Facebook Bans Developers From Using Its Data To Make Surveillance Tools

The social network's prohibition on surveillance tools follows an investigation of a developer that targeted Black Lives Matter protesters on Facebook.

Facebook and Instagram developers are no longer allowed to siphon information about you from public posts and package that information into surveillance tools for law enforcement, Facebook announced Monday.

The social networking giant updated its policy, clarifying that developers can't “use data obtained from us to provide tools that are used for surveillance.” Facebook said the new policy now makes the ban on surveillance tools explicit. "Over the past several months we have taken enforcement action against developers who created and marketed tools meant for surveillance, in violation of our existing policies; we want to be sure everyone understands the underlying policy and how to comply," Facebook said.

The announcement follows a widely discussed American Civil Liberties Union investigation last year that uncovered a partnership between law enforcement officials across the country and a social media monitoring company called Geofeedia. Through public records requests, the ACLU learned that Geofeedia had been providing law enforcement with information gathered from social media, including people's location data. Geofeedia, which works with hundreds of local police departments, also specifically targeted people on Facebook, Instagram, and Twitter who had participated in demonstrations against police violence and abuse, the ACLU found.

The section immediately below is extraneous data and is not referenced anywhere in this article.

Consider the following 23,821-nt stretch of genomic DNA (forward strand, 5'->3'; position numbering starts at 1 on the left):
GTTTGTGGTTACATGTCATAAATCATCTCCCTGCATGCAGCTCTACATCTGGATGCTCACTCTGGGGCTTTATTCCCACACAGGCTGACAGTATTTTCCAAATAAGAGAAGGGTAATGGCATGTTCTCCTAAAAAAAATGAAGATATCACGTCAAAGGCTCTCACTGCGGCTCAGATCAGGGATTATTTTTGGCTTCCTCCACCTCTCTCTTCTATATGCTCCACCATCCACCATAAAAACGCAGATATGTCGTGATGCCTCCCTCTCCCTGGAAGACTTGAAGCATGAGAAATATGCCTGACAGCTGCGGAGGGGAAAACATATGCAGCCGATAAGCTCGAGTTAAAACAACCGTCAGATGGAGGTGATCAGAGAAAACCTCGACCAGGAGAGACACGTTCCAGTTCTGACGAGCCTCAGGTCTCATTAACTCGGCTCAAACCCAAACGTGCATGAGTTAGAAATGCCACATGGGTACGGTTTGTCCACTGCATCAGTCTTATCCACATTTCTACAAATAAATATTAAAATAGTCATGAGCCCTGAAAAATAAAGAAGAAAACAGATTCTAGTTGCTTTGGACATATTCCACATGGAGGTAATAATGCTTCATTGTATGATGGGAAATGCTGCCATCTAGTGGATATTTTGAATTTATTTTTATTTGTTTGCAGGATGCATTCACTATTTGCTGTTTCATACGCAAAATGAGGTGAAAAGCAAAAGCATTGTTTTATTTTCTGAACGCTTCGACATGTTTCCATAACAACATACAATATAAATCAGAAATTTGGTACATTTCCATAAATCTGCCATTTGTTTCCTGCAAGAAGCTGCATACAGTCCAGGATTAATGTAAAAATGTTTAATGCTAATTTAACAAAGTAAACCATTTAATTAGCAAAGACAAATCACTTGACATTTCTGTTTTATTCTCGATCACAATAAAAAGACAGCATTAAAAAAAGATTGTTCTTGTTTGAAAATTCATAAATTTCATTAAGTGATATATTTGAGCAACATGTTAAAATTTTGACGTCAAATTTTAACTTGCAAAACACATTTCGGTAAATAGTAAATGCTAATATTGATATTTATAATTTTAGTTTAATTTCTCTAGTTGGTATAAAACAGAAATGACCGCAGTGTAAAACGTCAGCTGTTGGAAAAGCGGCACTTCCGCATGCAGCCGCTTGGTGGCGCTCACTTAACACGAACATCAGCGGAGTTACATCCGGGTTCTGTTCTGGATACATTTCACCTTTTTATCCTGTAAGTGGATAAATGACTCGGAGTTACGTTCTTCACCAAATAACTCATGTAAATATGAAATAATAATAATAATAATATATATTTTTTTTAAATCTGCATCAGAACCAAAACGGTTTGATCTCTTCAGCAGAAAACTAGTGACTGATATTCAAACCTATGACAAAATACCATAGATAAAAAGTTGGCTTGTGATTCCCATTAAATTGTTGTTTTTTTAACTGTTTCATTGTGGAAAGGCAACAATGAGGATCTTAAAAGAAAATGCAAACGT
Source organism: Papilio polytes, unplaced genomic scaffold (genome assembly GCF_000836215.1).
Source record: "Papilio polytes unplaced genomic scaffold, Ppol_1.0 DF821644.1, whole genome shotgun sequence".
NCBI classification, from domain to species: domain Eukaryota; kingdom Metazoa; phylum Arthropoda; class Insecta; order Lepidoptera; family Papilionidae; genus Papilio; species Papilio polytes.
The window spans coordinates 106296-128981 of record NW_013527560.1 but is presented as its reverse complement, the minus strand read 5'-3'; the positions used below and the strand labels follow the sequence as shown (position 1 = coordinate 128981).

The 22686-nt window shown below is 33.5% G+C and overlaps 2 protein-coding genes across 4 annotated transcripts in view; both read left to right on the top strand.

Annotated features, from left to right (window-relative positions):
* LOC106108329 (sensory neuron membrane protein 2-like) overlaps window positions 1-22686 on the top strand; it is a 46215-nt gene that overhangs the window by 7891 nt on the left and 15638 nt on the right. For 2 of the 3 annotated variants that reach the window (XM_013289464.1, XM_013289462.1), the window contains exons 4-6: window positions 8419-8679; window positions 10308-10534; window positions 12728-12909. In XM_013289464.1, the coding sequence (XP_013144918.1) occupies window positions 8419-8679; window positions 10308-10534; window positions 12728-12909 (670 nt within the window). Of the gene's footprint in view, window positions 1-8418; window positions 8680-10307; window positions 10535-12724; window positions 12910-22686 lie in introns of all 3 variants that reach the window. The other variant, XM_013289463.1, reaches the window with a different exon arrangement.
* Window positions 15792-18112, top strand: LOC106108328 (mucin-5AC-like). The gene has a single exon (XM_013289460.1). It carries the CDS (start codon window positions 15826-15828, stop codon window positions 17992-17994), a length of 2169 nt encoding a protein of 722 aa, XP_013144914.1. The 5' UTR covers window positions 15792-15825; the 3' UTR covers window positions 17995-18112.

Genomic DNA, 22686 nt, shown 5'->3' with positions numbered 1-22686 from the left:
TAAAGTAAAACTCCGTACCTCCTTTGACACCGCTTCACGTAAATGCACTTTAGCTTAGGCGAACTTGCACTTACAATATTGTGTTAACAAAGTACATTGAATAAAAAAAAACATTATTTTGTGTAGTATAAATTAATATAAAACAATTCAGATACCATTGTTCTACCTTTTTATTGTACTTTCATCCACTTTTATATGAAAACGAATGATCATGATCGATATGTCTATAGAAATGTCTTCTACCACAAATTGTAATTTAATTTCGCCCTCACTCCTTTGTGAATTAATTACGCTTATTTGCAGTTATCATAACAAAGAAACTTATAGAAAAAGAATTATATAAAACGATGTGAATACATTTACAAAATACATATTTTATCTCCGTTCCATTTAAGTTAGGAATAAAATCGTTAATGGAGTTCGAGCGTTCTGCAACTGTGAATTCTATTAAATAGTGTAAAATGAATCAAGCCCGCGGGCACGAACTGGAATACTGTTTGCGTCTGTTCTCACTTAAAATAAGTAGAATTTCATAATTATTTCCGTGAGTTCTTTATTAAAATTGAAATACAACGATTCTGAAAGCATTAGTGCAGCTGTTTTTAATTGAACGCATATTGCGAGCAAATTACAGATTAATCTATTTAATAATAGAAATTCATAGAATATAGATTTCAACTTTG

The investigation raised serious concerns about Twitter and Facebook's role in aiding government surveillance, and it undercut the companies' public commitments to supporting activism and free speech. Since the results of the ACLU's investigation went public, Facebook, Instagram, and Twitter have cut off Geofeedia's access to their users' data.

The ACLU praised Facebook's updated developer policy as a positive change. “Now more than ever, we expect companies to slam shut any surveillance side doors and make sure nobody can use their platforms to target people of color and activists,” said Nicole Ozer, the director of technology and civil liberties at the ACLU of California, in a statement.

Still, the ACLU, the Center for Media Justice, and Color of Change have urged Facebook to do more to enforce its prohibition on surveillance. In a statement Monday, the advocacy groups described the updated policy as a "first step."

Facebook enforces its developer rules through both automated and human audits. The company told BuzzFeed News that developers must disclose what they are using Facebook data for, and that Facebook can conduct broader audits after they receive a complaint of potential violations. But the advocacy groups emphasized the need for strict enforcement of Facebook's policies to suss out developers who break surveillance rules, and "swift action for violations."

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